• Casey Close, the top baseball agent who used to head veteran sports agency IMG’s baseball division. When he joined CAA Sports in April 2006, he brought along more than 70 major and minor league players, including Derek Jeter, Derrek Lee and Richie Sexson. Shortly after he joined CAA Sports, he snagged Ryan Howard.

            • Tom Condon, who used to head IMG’s football division. When he and longtime partner Ken Kramer were hired by CAA Sports, also in April 2006, they brought along such star players as Peyton and Eli Manning, LaDanian Tomlinson, Chris Simms, Drew Brees, Chad Pennington and Marvin Harrison, among others. Over the last nine years, Condon and Kramer have represented 35 first-round draft picks in the NFL Draft. Condon also represents Gene Upshaw, executive director of the NFL Players Union. 

            • Ben Dogra and Jim Steiner, former comanagers of the SFX Football Division. The pair came aboard last July and brought into the fold such top NFL players as Shaun Alexander, Cadillac Williams, Chris Chambers, Mike Alstott and Damien Woody. In a statement issued by CAA at the time, Dogra called working under the umbrella of the uber-agency “an opportunity like no other. The access, relationships and expertise at the agency offer limitless resources we can now bring to bear for our players.”

• Top-flight hockey agents Pat Brisson and J.P. Barry joined a month later, in August 2006, creating CAA Hockey. Formerly comanaging directors of IMG Hockey, the two brought to their new agency Sidney Crosby, the National Hockey League’s leading scorer, as well as such other top players as Daniel Briere, Erik Johnson, Jaromir Jagr, Sergei Fedorov and Joe Thornton.   

            • Leon Rose, the attorney and sports agent for NBA greats Alan Iverson and LeBron James, among others. Rose came aboard just last February to head CAA Sports’ basketball representation division, and in addition to Iverson and James he brought to the agency Andrea Bargnani, the No. 1 overall pick in the 2006 NBA draft, and Richard Hamilton, one of the league’s top-scoring guards.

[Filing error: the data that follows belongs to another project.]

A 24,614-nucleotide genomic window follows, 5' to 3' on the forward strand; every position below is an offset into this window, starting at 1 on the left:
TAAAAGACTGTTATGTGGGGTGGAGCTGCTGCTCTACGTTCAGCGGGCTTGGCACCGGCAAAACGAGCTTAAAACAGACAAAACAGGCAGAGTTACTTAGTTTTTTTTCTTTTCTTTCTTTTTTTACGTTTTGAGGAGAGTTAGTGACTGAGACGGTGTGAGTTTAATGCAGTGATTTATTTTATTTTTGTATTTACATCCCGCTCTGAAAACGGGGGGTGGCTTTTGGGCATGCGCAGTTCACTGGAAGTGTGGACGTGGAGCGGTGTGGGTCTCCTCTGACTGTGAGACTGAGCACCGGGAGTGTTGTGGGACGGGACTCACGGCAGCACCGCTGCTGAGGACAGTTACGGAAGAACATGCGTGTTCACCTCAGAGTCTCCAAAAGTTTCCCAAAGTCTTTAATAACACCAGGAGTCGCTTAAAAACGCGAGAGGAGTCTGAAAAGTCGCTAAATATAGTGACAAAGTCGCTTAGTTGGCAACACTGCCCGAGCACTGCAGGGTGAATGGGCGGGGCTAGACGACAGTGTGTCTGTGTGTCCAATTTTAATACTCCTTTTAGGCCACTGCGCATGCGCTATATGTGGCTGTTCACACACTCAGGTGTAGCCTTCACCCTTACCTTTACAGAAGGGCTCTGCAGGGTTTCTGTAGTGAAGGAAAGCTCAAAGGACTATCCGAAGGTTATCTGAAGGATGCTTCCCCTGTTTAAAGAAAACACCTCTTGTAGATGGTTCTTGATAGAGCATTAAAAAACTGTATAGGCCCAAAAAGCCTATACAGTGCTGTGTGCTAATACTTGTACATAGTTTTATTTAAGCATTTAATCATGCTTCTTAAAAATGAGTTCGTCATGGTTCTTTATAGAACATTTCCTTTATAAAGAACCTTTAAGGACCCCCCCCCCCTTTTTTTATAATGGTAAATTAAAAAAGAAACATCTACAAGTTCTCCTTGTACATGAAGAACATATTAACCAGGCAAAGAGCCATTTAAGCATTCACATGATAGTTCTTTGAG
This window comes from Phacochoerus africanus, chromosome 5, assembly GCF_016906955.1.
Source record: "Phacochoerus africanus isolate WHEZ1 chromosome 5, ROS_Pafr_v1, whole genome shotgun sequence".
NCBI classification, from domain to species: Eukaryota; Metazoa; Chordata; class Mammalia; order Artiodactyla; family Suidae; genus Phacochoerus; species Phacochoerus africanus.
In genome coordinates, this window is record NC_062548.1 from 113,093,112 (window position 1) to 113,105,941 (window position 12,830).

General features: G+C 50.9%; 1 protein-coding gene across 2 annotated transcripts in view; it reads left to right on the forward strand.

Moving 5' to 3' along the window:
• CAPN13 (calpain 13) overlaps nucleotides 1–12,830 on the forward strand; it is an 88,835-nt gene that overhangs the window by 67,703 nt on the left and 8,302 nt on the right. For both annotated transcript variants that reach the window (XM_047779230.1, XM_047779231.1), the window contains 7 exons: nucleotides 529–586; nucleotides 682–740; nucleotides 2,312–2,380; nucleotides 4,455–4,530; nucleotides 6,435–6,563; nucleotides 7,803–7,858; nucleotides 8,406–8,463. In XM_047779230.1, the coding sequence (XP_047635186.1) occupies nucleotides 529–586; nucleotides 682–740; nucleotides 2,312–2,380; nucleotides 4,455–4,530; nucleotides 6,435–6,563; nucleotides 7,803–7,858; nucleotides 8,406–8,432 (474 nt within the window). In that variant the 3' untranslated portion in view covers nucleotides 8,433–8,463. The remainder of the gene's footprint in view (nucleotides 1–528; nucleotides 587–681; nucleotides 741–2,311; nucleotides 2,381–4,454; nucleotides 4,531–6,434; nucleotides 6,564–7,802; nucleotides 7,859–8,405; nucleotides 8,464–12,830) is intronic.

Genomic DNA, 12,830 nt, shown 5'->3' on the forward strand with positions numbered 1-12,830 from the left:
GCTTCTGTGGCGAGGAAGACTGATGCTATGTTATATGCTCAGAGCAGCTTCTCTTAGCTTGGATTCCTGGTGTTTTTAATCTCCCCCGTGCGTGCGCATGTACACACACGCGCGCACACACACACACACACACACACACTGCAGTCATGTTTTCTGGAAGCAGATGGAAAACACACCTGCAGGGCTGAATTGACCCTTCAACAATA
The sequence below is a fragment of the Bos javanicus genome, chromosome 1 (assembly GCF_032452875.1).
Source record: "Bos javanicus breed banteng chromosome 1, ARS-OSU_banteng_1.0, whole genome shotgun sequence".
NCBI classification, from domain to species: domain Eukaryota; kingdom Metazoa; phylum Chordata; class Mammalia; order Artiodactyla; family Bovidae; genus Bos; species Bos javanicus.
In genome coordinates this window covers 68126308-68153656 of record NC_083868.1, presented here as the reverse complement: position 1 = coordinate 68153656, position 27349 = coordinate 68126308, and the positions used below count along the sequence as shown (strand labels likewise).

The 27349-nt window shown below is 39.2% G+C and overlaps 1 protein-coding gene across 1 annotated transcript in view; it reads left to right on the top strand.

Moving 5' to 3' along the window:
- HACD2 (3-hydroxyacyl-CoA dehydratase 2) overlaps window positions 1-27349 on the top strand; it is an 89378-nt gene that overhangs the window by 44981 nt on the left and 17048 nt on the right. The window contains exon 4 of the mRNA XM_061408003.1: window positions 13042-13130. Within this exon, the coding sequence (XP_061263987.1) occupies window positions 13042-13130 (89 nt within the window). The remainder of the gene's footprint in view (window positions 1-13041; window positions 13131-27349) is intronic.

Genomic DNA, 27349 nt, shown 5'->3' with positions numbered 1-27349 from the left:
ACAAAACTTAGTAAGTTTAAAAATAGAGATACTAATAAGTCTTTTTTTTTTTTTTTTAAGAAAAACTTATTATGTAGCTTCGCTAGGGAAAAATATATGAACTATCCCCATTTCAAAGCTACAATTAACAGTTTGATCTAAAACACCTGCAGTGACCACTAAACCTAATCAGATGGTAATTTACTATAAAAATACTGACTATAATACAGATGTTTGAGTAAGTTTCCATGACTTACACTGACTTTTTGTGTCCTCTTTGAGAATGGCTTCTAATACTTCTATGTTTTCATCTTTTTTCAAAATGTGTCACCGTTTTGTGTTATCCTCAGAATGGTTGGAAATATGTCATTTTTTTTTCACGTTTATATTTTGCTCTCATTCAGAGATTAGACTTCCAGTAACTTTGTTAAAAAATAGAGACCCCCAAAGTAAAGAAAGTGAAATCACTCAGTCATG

CAA Sports may not be all about Hollywood, but the Hollywood connection certainly helps. The agency helped negotiate the $250 million deal that brought soccer superstar David Beckham to the Los Angeles Galaxy for five years, and word in Hollywood is that longtime CAA client Tom Cruise personally phoned Beckham and urged him to come to L.A. when his current deal with Real Madrid expires June 30.

How do other, dedicated sports agents compete? Short answer: They don’t.

            “They are huge,” says John Caplin, director of marketing and player relations with the National Sports Agency, which reps such NFL players as the Miami Dolphins’ Kevin Carter and Ellis Hobbs, the starting quarterback for the New England Patriots.

            “We’re always in the top 25 or so, and we do have some of the higher paid guys, but we don’t get many first-round draft picks,” Caplin says. “CAA, on the other hand, they don’t want anything outside the first or second round. And they’re elite enough that they can be as selective as the players, which is a luxury not many of us get. But there’s really no hard feelings.”

            Brice Miller of Complete Sports Management, is a bit more critical. The vast resources of CAA Sports, along with its Hollywood cache, makes it impossible for smaller agents such as himself to compete, he says, particularly among star players with dreams of taking their careers beyond the playing field.

“CAA is just bringing a lot of resources and other media/entertainment assets to their clients,” he says. “But in terms of fundamental necessities that a player needs from an agent, they are not doing anything else that a good agent can’t do.”

Unfortunately, Miller adds, “you can be the greatest agent in the world, but if you can’t get clients because of the type of competition CAA brings, you will never be able to really prove your worth. The more opportunities players give agents to represent them, the more chances an agent has to show he can become a great agent.

“And this becomes hard to do when companies like CAA can swoop in and steal a lot of clients because of their resources and Hollywood flare.”